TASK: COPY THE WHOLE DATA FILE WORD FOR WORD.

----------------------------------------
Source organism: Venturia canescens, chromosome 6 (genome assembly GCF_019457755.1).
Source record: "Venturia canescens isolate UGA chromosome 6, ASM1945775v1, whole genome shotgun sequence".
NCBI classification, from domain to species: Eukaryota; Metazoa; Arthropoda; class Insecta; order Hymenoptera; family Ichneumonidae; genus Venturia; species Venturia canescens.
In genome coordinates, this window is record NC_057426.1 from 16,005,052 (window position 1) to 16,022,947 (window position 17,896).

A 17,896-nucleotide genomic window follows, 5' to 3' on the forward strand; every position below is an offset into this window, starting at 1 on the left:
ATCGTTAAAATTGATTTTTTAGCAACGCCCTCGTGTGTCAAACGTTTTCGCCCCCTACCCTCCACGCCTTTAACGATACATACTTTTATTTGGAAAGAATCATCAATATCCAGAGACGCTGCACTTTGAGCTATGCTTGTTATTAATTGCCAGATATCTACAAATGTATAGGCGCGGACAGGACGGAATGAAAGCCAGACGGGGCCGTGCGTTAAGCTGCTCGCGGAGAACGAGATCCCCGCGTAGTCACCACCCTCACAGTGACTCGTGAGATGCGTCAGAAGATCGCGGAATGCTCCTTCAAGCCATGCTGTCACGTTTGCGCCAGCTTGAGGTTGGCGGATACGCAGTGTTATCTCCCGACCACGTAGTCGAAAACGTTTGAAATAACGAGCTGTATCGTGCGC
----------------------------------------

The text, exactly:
Source organism: Venturia canescens, chromosome 6 (genome assembly GCF_019457755.1).
Source record: "Venturia canescens isolate UGA chromosome 6, ASM1945775v1, whole genome shotgun sequence".
NCBI classification, from domain to species: Eukaryota; Metazoa; Arthropoda; class Insecta; order Hymenoptera; family Ichneumonidae; genus Venturia; species Venturia canescens.
In genome coordinates, this window is record NC_057426.1 from 16,005,052 (window position 1) to 16,022,947 (window position 17,896).

A 17,896-nucleotide genomic window follows, 5' to 3' on the forward strand; every position below is an offset into this window, starting at 1 on the left:
ATCGTTAAAATTGATTTTTTAGCAACGCCCTCGTGTGTCAAACGTTTTCGCCCCCTACCCTCCACGCCTTTAACGATACATACTTTTATTTGGAAAGAATCATCAATATCCAGAGACGCTGCACTTTGAGCTATGCTTGTTATTAATTGCCAGATATCTACAAATGTATAGGCGCGGACAGGACGGAATGAAAGCCAGACGGGGCCGTGCGTTAAGCTGCTCGCGGAGAACGAGATCCCCGCGTAGTCACCACCCTCACAGTGACTCGTGAGATGCGTCAGAAGATCGCGGAATGCTCCTTCAAGCCATGCTGTCACGTTTGCGCCAGCTTGAGGTTGGCGGATACGCAGTGTTATCTCCCGACCACGTAGTCGAAAACGTTTGAAATAACGAGCTGTATCGTGCGC